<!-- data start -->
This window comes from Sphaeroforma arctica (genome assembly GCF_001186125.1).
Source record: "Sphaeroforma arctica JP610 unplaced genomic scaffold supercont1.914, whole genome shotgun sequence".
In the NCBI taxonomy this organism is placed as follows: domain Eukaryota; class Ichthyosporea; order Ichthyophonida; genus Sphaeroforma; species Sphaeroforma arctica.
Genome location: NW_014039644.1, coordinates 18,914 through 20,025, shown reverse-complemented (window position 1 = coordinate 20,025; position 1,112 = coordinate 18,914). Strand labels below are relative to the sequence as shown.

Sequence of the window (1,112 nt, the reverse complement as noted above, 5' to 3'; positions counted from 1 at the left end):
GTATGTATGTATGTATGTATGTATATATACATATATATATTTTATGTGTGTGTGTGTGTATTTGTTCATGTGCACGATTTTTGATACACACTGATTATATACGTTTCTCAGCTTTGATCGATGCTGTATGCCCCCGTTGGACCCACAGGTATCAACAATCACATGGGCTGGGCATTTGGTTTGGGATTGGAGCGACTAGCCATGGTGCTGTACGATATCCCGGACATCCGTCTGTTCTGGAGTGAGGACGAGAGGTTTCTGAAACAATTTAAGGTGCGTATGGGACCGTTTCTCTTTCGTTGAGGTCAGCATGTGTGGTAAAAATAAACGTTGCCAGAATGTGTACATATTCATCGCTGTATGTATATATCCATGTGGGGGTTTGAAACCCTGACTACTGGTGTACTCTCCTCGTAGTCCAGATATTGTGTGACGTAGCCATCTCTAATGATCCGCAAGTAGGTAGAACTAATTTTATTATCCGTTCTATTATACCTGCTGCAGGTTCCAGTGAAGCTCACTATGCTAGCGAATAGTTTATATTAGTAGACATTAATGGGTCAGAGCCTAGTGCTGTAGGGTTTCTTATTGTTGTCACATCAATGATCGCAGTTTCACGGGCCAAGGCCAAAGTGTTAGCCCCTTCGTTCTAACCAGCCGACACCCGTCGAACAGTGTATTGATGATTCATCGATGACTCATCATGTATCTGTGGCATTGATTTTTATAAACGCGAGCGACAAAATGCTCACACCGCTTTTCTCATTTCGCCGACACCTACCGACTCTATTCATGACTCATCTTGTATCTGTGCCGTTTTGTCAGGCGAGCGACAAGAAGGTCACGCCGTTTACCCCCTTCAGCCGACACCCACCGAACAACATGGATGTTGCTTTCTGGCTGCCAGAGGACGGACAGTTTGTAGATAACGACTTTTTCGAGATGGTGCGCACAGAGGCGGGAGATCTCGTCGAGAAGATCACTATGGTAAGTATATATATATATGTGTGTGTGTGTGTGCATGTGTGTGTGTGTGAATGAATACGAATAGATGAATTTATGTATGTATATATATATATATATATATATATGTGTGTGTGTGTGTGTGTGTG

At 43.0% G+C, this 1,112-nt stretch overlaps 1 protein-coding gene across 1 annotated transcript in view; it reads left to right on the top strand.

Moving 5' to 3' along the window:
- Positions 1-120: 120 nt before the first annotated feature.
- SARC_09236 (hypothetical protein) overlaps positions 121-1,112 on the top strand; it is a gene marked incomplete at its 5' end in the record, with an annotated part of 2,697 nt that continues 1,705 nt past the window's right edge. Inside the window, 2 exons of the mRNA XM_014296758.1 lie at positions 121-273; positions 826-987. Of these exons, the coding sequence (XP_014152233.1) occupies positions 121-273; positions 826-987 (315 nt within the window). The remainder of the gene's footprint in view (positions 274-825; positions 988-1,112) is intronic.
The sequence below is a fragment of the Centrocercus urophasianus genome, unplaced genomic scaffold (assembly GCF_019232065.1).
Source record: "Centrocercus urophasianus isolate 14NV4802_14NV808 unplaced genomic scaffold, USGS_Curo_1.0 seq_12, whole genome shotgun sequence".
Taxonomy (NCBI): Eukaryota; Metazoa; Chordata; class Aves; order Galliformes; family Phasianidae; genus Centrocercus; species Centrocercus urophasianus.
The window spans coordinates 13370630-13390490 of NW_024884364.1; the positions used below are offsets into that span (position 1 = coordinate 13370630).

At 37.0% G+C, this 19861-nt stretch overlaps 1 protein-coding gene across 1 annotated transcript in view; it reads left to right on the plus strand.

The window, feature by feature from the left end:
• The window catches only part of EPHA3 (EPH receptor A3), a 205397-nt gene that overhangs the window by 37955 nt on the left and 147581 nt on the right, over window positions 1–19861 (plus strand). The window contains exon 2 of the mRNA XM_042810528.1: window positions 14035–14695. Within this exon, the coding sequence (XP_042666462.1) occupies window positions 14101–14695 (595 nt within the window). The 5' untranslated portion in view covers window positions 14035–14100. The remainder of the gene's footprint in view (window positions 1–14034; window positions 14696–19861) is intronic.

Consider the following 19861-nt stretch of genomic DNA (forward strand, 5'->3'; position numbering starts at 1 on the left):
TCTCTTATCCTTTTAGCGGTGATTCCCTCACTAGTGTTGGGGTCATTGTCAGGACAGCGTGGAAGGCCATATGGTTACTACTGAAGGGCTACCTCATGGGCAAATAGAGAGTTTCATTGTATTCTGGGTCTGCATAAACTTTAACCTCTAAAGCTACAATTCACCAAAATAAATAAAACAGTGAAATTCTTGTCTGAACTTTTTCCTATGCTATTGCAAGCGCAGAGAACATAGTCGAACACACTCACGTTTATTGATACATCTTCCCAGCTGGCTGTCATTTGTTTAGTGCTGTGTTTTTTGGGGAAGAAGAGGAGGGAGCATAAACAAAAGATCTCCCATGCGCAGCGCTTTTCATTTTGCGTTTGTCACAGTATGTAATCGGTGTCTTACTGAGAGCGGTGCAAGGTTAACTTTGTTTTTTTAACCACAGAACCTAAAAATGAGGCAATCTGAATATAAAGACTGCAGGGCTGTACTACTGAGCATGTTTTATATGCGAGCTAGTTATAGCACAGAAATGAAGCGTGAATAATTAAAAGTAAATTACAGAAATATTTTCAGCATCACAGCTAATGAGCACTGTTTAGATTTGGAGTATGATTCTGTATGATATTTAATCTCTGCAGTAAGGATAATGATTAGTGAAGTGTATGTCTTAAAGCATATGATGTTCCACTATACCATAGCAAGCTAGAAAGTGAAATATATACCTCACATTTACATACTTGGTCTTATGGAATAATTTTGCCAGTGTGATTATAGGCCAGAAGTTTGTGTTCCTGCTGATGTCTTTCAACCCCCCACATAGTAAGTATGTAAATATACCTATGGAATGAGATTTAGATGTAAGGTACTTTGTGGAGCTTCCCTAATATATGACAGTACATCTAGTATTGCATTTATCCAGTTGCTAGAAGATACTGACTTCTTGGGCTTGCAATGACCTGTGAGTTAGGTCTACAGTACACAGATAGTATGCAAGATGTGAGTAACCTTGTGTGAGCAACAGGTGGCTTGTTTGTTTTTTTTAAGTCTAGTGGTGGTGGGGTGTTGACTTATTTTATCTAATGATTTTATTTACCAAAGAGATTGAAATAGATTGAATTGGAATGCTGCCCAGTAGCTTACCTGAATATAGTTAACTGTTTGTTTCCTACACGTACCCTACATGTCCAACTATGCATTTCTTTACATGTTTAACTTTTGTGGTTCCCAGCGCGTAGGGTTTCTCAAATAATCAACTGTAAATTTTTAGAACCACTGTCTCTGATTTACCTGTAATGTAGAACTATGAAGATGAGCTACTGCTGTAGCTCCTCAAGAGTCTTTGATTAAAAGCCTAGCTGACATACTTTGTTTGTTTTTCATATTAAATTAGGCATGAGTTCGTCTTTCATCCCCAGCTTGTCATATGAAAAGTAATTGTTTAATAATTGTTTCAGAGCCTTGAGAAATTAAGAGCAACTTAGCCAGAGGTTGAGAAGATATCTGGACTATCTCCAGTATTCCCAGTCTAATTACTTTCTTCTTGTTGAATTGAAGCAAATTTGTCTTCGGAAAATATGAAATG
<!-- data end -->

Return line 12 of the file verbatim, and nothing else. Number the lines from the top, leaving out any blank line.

Source record: "Centrocercus urophasianus isolate 14NV4802_14NV808 unplaced genomic scaffold, USGS_Curo_1.0 seq_12, whole genome shotgun sequence".